With the House and Senate both considering capital gains taxes, the Washington Research Council has published a policy brief assessing the tax on several dimensions. The WRC’s “briefly” summarizing its findings:
Although the March revenue forecast increased estimated state revenues for the 2017–19 and 2019–21 biennia, the House Appropriations Committee Chair proposed a new capital gains tax along with his 2019–21 operating budget. The Senate is also considering a capital gains tax, although in this case the proceeds would be used to reduce other taxes rather than to increase the operating budget.
A capital gains tax would be highly volatile. Taxpayers can arrange their affairs to avoid them, and the value of capital gains realized by Washington taxpayers varies significantly year to year. Also, swings in capital gains are much bigger in percentage terms than swings in state sales tax revenue. Volatile taxes require stronger reserves to manage downturns, but the House bill would avoid constitutionally-required transfers to the rainy day fund by directing revenues from the tax to the education legacy trust account.
Additionally, a capital gains tax would certainly be challenged as an unconstitutional income tax. Even if it were eventually found to be constitutional, a court case would likely mean that any revenues would be suspended until after 2019–21. Building the budget around such a tax would be risky at best.
That about sums it up: volatile, most likely unconstitutional, and unavailable in the near term to support the budget or for tax relief.
But don’t stop with the summary.
The WRC points out both chambers attempt to cast the capital gains tax as an “excise tax,” contrary to existing practice throughout the U.S., as Jason Mercier of the Washington Policy Center writes in his Seattle Times op-ed headlined, “Call capital-gains tax for what it really is: an income tax.” The WRC says,
HB 2156 and PSSB 5961 would both im-pose an excise tax for the “privilege of selling or exchanging long-term capital assets.” HB 2156’s 9.9 percent rate would tie Oregon for the third highest top marginal rate on capital gains in the nation.PSSB 5961’s 8.9 percent would rank sixth highest. In both cases, the tax would apply to asset sales occurring on or after January 1, 2020.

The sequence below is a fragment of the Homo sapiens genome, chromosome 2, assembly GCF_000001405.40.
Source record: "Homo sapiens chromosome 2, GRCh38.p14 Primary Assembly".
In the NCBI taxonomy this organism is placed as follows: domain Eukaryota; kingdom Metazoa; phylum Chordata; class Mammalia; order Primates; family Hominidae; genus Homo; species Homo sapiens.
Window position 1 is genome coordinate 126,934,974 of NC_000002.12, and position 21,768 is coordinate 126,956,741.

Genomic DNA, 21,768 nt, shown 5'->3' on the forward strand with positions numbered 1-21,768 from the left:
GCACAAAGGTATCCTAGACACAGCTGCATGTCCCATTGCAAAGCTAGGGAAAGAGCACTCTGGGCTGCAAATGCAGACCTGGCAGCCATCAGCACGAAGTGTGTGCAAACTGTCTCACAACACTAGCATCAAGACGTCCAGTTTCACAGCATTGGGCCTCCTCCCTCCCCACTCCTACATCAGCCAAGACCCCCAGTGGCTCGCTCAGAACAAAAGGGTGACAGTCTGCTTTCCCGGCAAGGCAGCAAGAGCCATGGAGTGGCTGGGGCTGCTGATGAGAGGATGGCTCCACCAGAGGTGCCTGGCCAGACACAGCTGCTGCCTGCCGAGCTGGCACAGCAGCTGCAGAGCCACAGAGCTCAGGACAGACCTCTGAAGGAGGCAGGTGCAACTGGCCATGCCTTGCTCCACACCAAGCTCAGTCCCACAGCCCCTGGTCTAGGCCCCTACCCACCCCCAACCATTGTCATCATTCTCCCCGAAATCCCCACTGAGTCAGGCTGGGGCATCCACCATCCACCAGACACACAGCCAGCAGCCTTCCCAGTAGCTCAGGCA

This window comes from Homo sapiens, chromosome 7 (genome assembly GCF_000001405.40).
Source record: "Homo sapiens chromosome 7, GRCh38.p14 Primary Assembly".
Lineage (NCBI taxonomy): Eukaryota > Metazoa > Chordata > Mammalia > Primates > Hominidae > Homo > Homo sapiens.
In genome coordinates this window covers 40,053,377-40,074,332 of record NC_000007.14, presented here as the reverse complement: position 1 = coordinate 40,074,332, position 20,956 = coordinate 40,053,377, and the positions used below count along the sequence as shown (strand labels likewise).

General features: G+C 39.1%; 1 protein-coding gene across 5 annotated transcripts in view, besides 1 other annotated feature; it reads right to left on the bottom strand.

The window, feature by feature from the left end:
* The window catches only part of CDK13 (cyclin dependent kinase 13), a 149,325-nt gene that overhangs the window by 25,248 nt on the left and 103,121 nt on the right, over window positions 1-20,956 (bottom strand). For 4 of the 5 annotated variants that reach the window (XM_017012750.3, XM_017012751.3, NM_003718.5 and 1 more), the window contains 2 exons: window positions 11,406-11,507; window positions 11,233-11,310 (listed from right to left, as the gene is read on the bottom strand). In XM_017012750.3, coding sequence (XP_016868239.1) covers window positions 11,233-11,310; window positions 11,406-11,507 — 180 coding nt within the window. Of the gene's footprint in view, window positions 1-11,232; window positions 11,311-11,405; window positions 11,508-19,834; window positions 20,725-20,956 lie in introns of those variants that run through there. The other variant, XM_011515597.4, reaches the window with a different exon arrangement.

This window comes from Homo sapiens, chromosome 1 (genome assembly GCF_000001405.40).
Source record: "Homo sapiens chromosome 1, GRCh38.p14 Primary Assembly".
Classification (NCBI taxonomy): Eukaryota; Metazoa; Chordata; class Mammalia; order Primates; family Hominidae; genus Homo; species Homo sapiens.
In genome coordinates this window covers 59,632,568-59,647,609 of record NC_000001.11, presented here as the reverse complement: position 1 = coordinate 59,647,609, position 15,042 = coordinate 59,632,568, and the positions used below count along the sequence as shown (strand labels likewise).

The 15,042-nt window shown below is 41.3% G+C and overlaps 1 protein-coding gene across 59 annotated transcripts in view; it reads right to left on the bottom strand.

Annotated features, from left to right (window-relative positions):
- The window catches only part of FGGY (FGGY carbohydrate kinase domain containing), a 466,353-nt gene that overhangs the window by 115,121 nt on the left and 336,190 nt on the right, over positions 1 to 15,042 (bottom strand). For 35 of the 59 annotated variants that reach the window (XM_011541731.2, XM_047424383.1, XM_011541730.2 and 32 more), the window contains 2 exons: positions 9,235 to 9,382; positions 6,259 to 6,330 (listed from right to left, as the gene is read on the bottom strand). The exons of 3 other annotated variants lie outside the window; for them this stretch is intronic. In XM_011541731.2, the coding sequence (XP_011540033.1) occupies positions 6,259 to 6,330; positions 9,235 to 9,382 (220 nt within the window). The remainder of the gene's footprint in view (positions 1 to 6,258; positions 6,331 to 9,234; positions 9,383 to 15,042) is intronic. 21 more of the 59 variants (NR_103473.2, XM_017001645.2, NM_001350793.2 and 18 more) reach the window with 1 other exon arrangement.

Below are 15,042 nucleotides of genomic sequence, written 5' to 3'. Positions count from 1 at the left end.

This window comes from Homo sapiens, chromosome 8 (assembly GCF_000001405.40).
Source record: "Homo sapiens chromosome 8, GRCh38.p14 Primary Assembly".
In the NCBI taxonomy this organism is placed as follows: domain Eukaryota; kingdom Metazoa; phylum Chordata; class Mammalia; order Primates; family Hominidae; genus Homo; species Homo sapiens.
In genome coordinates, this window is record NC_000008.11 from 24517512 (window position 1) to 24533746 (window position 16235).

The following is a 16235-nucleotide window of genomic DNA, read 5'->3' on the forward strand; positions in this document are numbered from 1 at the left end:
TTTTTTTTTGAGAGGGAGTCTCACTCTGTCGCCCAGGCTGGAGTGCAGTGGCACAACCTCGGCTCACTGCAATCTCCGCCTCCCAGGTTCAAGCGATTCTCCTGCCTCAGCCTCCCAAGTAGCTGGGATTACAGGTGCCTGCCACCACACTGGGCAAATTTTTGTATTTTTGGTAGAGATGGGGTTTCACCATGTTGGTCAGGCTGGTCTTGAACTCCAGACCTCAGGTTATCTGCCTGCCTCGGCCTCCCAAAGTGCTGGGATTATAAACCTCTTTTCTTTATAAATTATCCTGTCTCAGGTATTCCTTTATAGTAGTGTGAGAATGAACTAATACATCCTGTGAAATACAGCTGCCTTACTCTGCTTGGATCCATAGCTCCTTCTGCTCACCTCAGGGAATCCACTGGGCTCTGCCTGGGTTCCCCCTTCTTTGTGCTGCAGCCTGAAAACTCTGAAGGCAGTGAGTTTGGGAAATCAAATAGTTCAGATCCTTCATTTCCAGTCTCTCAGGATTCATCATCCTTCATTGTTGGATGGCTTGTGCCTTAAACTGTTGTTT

The constitutional challenge is unavoidable.
Both bills frame their capital gains taxes as excise taxes. A number of legal experts believe that a capital gains tax is inherently an income tax rather than an excise tax. The fact that the value taxed on the state return is taken from the taxpayer’sfederal income tax return would lend common sense support to such a claim.
If the capital gains tax is an income tax, the 9.9 percent rate in HB 2156 and the 8.9 percent rate in PSSB 5961 would conflict with the state constitution, which sets a 1 percent cap on the tax rate that can be applied to property: In 1933 the state Supreme Court ruled that theWashington state constitution’s very broad definition of property encompasses income and, therefore, that all constitutional restrictions on property taxes apply also to income taxes (WRC 2015).
Beyond that – and that, we understand, is quite enough – there’s the matter of the volatility of the revenue stream from capital gains taxes. This WRC chart comparing capital gains with sales taxes makes the point.
The analysis continues,
In percentage terms, the swings in capital gains are much bigger than the swings in state sales tax revenue. Moreover, the two are highly correlated: in each of the three instances where sales tax revenues were lower than in the preceding year, capital gains decreased by more than 50 percent.
A shaky fiscal foundation. So far, neither chamber has brought the issue to a vote.